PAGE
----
EVEN before my cousin, Ann, was brutally murdered more than two decades ago, I supported the death penalty. Capital punishment renders justice. I believed that then and now.
But lately, executions going awry in Ohio have challenged that assumption. I have no sympathy for the scum on death row. In the days after Ann was found dead of multiple stab wounds in a suburb of Portland, Ore., the disbelief roiling her family turned to rage against the unknown perpetrator. As the years went by, with no break in the case, some of us felt cheated that Ann's killer never got his due for ending her life at 24.
Whenever I read about an inmate facing an execution date, or one who has already met his maker, I put myself in the shoes of the victim's family and imagine their relief. There is no emotional closure for those who have abruptly lost a loved one to homicide, but there is justice for the dead.
That's what I thought until executions in Ohio took a turn for the ridiculous. The state has gained national notoriety for its botched attempts to kill legally.
Delivering death by court-ordered decree by lethal injection has become a bizarre test for Ohio's Department of Rehabilitation and Correction. Lately it has taken marathon efforts to administer injections to some of the condemned whose prior drug habits have apparently left them with unsuitable veins for needles.
Last month, medical technicians searched for suitable veins on Romell Broom, sentenced to die for raping and murdering a Cleveland teenager. Two hours later, after trying as many as 18 times to find a decent portal, the team gave up. In one of the stranger moments, the doomed guy futilely tried to aid his would-be executioners. Eventually Gov. Ted Strickland stopped the nonsense and granted temporary reprieves to other condemned inmates as courts examine the state's lethal-injection procedure - again.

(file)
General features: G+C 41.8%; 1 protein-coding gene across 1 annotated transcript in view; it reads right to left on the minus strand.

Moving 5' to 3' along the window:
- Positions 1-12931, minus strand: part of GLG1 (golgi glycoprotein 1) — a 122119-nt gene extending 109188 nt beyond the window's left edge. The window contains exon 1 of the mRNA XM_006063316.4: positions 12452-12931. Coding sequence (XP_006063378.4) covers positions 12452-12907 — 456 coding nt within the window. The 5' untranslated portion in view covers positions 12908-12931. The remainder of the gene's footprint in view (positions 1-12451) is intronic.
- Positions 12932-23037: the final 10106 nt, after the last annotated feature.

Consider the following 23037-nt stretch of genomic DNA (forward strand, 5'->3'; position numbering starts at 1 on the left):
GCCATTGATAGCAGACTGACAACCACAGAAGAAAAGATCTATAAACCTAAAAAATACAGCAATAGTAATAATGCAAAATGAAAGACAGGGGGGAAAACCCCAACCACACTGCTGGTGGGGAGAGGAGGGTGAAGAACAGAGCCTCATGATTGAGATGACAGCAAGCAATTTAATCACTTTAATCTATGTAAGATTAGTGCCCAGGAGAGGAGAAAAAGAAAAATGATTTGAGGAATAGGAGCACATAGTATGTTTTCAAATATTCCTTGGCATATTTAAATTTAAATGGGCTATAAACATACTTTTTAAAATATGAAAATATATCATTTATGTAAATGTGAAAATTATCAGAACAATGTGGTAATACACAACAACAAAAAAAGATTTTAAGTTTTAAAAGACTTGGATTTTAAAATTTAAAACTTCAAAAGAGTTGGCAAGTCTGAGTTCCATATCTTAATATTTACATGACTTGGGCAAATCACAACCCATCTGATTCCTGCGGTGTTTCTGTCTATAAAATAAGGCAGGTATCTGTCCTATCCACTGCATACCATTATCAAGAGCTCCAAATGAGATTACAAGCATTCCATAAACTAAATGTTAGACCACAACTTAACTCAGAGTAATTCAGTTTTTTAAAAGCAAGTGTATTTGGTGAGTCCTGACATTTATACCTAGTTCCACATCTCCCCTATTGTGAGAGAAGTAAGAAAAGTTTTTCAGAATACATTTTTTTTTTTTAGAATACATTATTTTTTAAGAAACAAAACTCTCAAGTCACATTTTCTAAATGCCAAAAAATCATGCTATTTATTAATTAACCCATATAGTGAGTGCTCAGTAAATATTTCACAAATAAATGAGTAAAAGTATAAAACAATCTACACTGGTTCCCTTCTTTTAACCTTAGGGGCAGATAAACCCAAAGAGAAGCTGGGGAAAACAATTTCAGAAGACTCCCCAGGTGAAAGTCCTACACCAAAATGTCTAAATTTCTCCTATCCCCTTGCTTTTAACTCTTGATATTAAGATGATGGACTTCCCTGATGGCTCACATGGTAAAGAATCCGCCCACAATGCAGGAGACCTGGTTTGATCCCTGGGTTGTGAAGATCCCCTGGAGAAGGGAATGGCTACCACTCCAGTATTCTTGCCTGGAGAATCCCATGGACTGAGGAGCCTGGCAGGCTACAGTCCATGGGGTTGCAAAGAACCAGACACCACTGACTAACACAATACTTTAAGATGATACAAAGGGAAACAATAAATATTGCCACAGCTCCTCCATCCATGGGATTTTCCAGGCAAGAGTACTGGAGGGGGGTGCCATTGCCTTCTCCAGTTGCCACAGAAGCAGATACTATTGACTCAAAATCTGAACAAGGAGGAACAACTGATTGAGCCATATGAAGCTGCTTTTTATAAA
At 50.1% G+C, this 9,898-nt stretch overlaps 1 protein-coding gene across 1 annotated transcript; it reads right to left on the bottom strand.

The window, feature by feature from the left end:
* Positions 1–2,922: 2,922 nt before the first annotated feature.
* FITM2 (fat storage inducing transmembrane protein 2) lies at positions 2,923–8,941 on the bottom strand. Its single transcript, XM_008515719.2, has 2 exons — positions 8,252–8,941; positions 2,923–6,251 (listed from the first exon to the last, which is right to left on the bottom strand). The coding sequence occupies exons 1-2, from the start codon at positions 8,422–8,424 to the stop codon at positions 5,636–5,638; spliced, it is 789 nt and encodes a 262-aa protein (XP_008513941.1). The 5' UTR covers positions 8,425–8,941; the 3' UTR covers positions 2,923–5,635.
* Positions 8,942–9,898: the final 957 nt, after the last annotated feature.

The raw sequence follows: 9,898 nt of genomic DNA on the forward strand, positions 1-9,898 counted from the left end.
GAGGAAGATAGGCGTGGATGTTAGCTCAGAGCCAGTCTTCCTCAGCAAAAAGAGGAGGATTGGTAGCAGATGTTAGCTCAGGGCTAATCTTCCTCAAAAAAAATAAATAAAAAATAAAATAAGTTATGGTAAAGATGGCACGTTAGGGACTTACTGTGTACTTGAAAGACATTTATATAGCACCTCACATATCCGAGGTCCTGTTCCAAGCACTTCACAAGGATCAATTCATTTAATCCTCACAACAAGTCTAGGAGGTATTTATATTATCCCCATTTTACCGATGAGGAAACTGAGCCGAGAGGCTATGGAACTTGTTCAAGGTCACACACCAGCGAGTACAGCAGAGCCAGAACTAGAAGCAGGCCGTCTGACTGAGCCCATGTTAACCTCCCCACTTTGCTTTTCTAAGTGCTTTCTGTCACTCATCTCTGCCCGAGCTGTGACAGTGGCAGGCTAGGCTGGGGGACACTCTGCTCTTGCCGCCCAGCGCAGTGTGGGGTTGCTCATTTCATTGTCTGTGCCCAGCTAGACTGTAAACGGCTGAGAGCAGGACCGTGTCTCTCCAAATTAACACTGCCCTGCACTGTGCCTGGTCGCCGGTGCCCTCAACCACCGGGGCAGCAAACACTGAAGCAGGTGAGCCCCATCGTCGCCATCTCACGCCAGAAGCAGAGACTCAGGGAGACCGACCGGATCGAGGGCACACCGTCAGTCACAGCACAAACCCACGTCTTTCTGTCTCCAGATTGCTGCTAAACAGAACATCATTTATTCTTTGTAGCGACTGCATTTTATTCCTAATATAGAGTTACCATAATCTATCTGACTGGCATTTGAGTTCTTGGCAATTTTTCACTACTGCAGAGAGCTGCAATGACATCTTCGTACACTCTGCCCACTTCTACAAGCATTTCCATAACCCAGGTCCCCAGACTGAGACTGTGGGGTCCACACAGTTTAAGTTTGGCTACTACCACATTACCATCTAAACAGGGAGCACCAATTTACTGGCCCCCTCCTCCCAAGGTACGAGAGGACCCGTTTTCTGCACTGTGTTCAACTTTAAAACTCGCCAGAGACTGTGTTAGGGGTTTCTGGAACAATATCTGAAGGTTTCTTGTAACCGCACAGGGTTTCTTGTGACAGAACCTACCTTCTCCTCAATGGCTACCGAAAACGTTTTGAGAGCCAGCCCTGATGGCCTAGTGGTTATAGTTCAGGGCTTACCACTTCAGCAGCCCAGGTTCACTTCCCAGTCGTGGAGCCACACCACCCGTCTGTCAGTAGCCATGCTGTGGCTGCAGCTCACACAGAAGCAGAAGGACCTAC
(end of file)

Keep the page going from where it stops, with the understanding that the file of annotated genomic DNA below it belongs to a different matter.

The same protocol was reviewed in 2006 after similar complications occurred with another execution. Instead of the usual 10 to 15 minutes, it took 90 minutes to finally kill Joseph Lewis Clark, who robbed and murdered a Toledo gas station clerk in 1998.
That awkward scene prompted a change in Ohio's death penalty etiquette where the warden nudges and calls out to the condemned prisoner after the chemicals are injected to ensure that the prisoner is unconscious. But first the execution team needs to access the inmate's veins and, in some cases, that can take forever.
Then the argument turns to whether working on a condemned inmate's arms for long periods constitutes cruel and unusual punishment. Would the same offense apply to an inmate sent back to his cell after an aborted execution only to be scheduled for the same routine again in a week?
More importantly, is this the kind of legalized killing Ohioans want continued? If we can't execute inmates humanely on a consistent basis, why waste the time and invite constitutional grievances on a capital punishment that is problematic?
One botched execution is an anomaly. More than one is an abomination that reflects poorly on those who allow it to happen. That's us. By now it should be apparent that the state's capital punishment system needs more than a little reworking. It needs a moratorium until Ohio leaders and legal minds can weigh in on its worth to the state.
A prolonged, uncertain deliverance of the death penalty on top of the years death row inmates spend delaying fate through myriad appeals and challenges does nothing to advance justice for the victims or their families. Better the guilty should be sentenced to rot in prison for life without parole.
Marilou Johanek is a Blade commentary writer.
Contact her at: firstname.lastname@example.org